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LG ICC Awards 2008 background information

2008 is the fifth year of the ICC Awards; previous ICC Awards have been held in London (2004), Sydney (2005), Mumbai (2006) and Johannesburg (2007)

LG ICC Awards 2008 background information - Cricket News
  • The LG ICC Awards is presented in association with FICA (the Federation of International Cricketers’ Associations)

  • 2008 is the fifth year of the ICC Awards; previous ICC Awards have been held in London (2004), Sydney (2005), Mumbai (2006) and Johannesburg (2007)

  • The ICC’s commercial partner for the awards is LG Electronics and the broadcast partner is ESPN STAR Sports

  • This year’s ceremony will take place on 10 September at The Westin Hotel, Dubai

  • The LG ICC Awards are made up of eight individual awards and three team awards. The individual awards are:

    Cricketer of the Year (The Sir Garfield Sobers Trophy)
    Emerging Player of the Year
    ODI Player of the Year
    Test Player of the Year
    Umpire of the Year
    Women’s Cricketer of the Year
    Associate Player of the Year
    Twenty20 International Performance of the Year*


    * Denotes new award for 2008

  • In addition, players are selected for the ICC Test and ICC ODI Teams of the Year and one of the 16 teams that plays men’s senior international cricket (10 ICC Full Members and six Associates) is chosen for the Spirit of Cricket Award

  • The winners of each individual award and the Spirit of Cricket Award will receive a crystal trophy created by Swarovski

  • The 12 players chosen in each of the ICC Test and ODI Teams of the Year each receive commemorative caps

  • The Test and ODI teams and the nominees for the individual men’s awards are chosen by the ICC Selection Panel. This year it is made up of the following individuals:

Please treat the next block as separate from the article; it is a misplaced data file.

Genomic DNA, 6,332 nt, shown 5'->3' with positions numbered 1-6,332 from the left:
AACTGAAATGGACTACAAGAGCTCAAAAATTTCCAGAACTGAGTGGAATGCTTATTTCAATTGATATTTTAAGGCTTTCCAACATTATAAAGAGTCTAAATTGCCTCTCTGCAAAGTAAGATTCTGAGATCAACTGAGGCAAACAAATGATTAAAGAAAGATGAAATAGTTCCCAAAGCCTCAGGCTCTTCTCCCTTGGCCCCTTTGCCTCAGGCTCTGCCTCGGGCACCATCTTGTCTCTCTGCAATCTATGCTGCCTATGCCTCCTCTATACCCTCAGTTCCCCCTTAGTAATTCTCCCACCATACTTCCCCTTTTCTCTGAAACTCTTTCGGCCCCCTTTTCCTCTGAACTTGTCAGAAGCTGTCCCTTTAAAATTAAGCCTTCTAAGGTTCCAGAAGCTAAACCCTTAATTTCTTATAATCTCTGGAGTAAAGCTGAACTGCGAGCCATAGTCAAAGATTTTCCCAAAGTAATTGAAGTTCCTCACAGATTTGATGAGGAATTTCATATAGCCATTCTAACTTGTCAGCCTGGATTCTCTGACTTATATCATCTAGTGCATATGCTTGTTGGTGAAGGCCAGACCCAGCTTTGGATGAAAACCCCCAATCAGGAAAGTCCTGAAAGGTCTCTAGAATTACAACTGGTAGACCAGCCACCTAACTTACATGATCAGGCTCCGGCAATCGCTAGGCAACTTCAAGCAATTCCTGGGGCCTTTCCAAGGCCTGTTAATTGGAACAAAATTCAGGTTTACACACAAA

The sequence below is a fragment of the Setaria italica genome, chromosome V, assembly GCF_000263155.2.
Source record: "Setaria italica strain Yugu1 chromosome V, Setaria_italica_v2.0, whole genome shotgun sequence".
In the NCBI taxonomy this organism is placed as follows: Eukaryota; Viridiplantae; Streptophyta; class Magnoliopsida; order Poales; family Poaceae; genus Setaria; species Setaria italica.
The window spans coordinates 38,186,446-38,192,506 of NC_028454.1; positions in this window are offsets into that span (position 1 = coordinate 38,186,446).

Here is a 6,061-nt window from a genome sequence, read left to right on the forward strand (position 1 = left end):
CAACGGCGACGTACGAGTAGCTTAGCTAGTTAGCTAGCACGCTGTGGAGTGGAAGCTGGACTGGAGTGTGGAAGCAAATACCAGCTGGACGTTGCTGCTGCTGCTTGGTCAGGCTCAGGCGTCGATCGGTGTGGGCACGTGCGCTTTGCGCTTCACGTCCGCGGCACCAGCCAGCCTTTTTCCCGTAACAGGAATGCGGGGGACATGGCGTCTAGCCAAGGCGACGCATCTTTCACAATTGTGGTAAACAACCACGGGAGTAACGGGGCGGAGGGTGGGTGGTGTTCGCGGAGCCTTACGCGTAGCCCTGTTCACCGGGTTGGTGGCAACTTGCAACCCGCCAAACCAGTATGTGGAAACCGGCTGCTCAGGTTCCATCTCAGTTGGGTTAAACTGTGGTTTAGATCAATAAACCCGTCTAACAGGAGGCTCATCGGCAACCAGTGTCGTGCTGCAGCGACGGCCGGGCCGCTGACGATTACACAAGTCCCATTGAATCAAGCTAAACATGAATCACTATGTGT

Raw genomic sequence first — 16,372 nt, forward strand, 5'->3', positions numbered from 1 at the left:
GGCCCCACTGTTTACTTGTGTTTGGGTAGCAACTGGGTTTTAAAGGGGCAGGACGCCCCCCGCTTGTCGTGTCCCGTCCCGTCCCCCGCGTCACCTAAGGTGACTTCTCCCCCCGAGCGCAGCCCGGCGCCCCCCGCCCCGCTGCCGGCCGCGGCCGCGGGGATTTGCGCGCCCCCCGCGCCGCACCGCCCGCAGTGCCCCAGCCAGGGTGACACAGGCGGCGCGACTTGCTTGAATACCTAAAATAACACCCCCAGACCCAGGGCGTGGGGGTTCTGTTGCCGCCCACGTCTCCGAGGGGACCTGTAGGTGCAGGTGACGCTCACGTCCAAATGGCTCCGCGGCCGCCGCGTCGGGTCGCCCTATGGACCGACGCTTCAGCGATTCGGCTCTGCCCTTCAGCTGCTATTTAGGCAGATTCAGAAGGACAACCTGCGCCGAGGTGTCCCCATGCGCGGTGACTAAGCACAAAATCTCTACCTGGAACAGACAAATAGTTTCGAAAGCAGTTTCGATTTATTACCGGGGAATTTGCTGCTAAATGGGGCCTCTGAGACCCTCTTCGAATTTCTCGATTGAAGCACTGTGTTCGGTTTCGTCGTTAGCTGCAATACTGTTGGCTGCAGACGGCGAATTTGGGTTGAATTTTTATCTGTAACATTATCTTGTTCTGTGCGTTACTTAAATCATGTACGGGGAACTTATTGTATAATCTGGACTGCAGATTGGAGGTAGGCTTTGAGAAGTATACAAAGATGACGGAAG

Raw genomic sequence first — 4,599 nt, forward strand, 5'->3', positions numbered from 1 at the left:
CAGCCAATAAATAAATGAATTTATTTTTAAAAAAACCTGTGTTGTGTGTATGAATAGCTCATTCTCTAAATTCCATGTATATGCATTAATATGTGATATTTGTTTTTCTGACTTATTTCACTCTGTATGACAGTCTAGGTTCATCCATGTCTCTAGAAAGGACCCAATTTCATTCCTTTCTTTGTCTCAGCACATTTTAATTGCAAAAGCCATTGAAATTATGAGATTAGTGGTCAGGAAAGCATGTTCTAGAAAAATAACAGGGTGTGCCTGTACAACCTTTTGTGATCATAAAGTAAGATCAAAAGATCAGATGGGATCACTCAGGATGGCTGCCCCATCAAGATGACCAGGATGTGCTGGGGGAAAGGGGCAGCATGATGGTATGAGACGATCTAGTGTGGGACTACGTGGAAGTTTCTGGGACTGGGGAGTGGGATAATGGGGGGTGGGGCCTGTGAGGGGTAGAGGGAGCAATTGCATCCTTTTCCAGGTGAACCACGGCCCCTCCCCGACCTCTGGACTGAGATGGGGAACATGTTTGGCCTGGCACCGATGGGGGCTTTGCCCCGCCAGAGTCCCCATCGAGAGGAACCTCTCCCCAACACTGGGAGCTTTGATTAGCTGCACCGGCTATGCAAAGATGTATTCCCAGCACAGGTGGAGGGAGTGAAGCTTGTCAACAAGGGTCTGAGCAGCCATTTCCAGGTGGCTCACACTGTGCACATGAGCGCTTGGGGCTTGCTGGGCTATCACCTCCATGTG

Clive Lloyd (chairman) – One of the most recognisable and respected figures in world cricket, Lloyd captained the West Indies to the first two ICC Cricket World Cups (in 1975 and 1979) and played a crucial role in the overall success of the team during the 1970s and early 1980s. As a big, hard-hitting, left-handed batsman he scored more than 7,500 runs in 110 Tests, including 19 centuries, and was named Wisden Cricketer of the Year in 1971. When he retired from playing, he remained involved as a coach, manager, ICC match referee and is currently chairman of the ICC Cricket Committee.

    Shaun Pollock – Recently retired from international cricket, Pollock is the youngest member of the selection panel but his knowledge of the game and recent experience has made him a valuable part of it. As a bowling all-rounder of immense talent, Pollock took 421 Test wickets at a world-class average of 23.11 while also managing to achieve a batting average above 32. A hero in his native South Africa, Pollock is also much admired beyond those shores and was named Wisden Cricketer of the Year in 2003.

    Athar Ali Khan – One of the trailblazers for modern-day Bangladesh cricket, Athar Ali Khan’s playing career divned the late 1980s and most of the 1990s as his country sought to break through to the big time. A right-handed batsman of renown, Athar began life as a middle-order batsman but was encouraged later in his career to move up to open the innings. After retirement he moved into TV commentating where his articulate and knowledgeable contributions have made him popular with viewers. He has also served as a Bangladesh national selector.

    Greg Chappell – An Australian legend, Chappell’s record speaks for itself. In a 13-year Test career, he played 87 matches and scored 7,110 runs at an average of 53.86. In all he hit 24 centuries, two of which he scored in his first match as captain. He was named Wisden Cricketer of the Year in 1973 and managed to register hundreds in both his first and last Tests for his country. After retiring, Chappell became a respected radio commentator and then turned his talents to coaching, his most high-profile appointment to date being the India national coach, a job he did from 2005 to 2007.